In yet another tweet, Mr Trump turned to threats, warning that "Harley must know that they won't be able to sell back into US without paying a big tax!" But, again, this is nonsensical: The entire point of Harley-Davidson shifting some of its production to countries not subject to EU tariffs is to sell tariff-free motorcycles to Europeans.

In a final tweet, Mr Trump decreed that "a Harley-Davidson should never be built in another country - never!" He then went on to promise the destruction of the company, and thus the jobs of its workers: "If they move, watch, it will be the beginning of the end - they surrendered, they quit! The Aura will be gone and they will be taxed like never before!"

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Needless to say, none of this is normal. Mr Trump's statements are dripping with contempt for the rule of law. And none of them rises to the level of anything that could be called trade policy, let alone governance. It is as if we have returned to the days of Henry VIII, an impulsive, deranged monarch who was surrounded by a gaggle of plutocrats, lickspittles and flatterers, all trying to advance their careers while keeping the ship of state afloat.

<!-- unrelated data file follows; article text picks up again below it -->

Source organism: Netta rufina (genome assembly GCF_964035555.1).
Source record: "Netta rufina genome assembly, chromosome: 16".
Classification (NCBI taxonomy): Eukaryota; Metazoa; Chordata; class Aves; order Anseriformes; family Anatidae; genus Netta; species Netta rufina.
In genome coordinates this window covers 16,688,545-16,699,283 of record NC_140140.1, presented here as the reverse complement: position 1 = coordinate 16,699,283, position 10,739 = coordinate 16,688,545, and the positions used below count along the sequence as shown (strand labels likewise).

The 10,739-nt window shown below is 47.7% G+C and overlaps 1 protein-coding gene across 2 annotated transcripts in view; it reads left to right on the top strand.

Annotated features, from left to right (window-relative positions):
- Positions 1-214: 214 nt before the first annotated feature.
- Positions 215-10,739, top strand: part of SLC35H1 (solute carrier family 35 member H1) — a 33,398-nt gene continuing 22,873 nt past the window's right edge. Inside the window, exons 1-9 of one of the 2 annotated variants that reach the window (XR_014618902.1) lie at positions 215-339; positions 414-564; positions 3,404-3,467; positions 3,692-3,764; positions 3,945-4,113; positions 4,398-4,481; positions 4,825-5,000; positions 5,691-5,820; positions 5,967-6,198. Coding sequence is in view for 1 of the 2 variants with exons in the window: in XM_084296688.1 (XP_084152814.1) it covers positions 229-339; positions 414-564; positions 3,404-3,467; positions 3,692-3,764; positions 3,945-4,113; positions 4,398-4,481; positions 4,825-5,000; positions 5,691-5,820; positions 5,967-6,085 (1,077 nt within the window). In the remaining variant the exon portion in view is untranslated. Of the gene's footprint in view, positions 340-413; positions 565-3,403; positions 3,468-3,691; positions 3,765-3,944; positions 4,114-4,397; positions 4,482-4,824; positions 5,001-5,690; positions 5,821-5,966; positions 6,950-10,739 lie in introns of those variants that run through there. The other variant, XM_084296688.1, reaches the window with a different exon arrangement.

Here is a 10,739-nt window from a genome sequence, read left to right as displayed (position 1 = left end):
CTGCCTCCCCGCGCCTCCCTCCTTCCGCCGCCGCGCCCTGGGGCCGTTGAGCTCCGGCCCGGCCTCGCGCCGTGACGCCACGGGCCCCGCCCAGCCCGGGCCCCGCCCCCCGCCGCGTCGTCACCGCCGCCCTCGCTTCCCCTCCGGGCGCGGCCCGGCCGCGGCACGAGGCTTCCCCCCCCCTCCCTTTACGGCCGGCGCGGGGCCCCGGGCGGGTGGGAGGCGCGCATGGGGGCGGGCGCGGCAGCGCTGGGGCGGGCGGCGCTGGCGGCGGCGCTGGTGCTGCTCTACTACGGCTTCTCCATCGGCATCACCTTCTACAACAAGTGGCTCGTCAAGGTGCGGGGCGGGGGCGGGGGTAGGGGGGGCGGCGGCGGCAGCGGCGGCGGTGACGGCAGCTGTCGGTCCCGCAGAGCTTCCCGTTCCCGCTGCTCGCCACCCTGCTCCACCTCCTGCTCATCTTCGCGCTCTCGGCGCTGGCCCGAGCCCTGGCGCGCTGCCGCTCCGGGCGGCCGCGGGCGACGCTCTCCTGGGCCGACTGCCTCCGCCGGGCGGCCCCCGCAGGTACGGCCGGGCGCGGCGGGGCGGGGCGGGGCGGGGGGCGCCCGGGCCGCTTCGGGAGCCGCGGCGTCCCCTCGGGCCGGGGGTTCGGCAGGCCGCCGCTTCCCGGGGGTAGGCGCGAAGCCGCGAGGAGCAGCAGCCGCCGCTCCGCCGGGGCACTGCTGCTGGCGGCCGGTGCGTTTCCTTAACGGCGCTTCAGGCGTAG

Mr Trump is clearly incapable of executing the duties of his office in good faith. The US House of Representatives and Senate should have impeached him and removed him from office already - for violations of the US Constitution's emoluments clause, if nothing else. Barring that, Vice-President Mike Pence should have long ago invoked the 25th Amendment, which provides for the removal of a president whom a majority of the Cabinet has deemed "unable to discharge the powers and duties of his office".

And yet, neither Speaker of the House Paul Ryan nor Senate Majority Leader Mitch McConnell nor Mr Pence has dared to do anything about Mr Trump's assault on American democracy. Republicans are paralysed by the fear that if they turn on Mr Trump, who is now supported by roughly 90 per cent of their party's base, they will all suffer at the polls in the midterm congressional election this November.